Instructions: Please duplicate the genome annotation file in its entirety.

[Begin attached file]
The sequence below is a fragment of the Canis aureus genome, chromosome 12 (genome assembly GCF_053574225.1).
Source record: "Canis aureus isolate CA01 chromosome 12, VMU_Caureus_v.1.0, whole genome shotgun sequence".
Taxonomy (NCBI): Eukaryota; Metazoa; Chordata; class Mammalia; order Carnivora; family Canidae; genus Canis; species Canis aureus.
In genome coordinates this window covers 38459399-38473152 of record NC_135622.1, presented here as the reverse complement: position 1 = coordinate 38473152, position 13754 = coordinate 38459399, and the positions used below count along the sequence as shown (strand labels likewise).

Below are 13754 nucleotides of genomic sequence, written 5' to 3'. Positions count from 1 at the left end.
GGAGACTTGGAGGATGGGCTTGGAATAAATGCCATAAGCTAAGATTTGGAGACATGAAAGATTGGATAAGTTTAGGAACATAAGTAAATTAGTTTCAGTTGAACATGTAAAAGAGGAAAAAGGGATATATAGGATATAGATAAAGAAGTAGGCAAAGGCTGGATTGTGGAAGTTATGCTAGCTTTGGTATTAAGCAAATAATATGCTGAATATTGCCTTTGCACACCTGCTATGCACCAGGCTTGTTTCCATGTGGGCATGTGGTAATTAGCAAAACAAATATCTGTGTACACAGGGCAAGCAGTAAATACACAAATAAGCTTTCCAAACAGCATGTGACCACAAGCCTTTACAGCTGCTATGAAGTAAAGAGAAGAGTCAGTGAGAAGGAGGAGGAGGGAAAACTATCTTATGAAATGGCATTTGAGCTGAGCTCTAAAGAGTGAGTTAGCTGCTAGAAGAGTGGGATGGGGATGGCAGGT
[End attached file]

The sequence below is a fragment of the Canis aureus genome, chromosome 12 (genome assembly GCF_053574225.1).
Source record: "Canis aureus isolate CA01 chromosome 12, VMU_Caureus_v.1.0, whole genome shotgun sequence".
Taxonomy (NCBI): Eukaryota; Metazoa; Chordata; class Mammalia; order Carnivora; family Canidae; genus Canis; species Canis aureus.
In genome coordinates this window covers 38459399-38473152 of record NC_135622.1, presented here as the reverse complement: position 1 = coordinate 38473152, position 13754 = coordinate 38459399, and the positions used below count along the sequence as shown (strand labels likewise).

Below are 13754 nucleotides of genomic sequence, written 5' to 3'. Positions count from 1 at the left end.
GGAGACTTGGAGGATGGGCTTGGAATAAATGCCATAAGCTAAGATTTGGAGACATGAAAGATTGGATAAGTTTAGGAACATAAGTAAATTAGTTTCAGTTGAACATGTAAAAGAGGAAAAAGGGATATATAGGATATAGATAAAGAAGTAGGCAAAGGCTGGATTGTGGAAGTTATGCTAGCTTTGGTATTAAGCAAATAATATGCTGAATATTGCCTTTGCACACCTGCTATGCACCAGGCTTGTTTCCATGTGGGCATGTGGTAATTAGCAAAACAAATATCTGTGTACACAGGGCAAGCAGTAAATACACAAATAAGCTTTCCAAACAGCATGTGACCACAAGCCTTTACAGCTGCTATGAAGTAAAGAGAAGAGTCAGTGAGAAGGAGGAGGAGGGAAAACTATCTTATGAAATGGCATTTGAGCTGAGCTCTAAAGAGTGAGTTAGCTGCTAGAAGAGTGGGATGGGGATGGCAGGT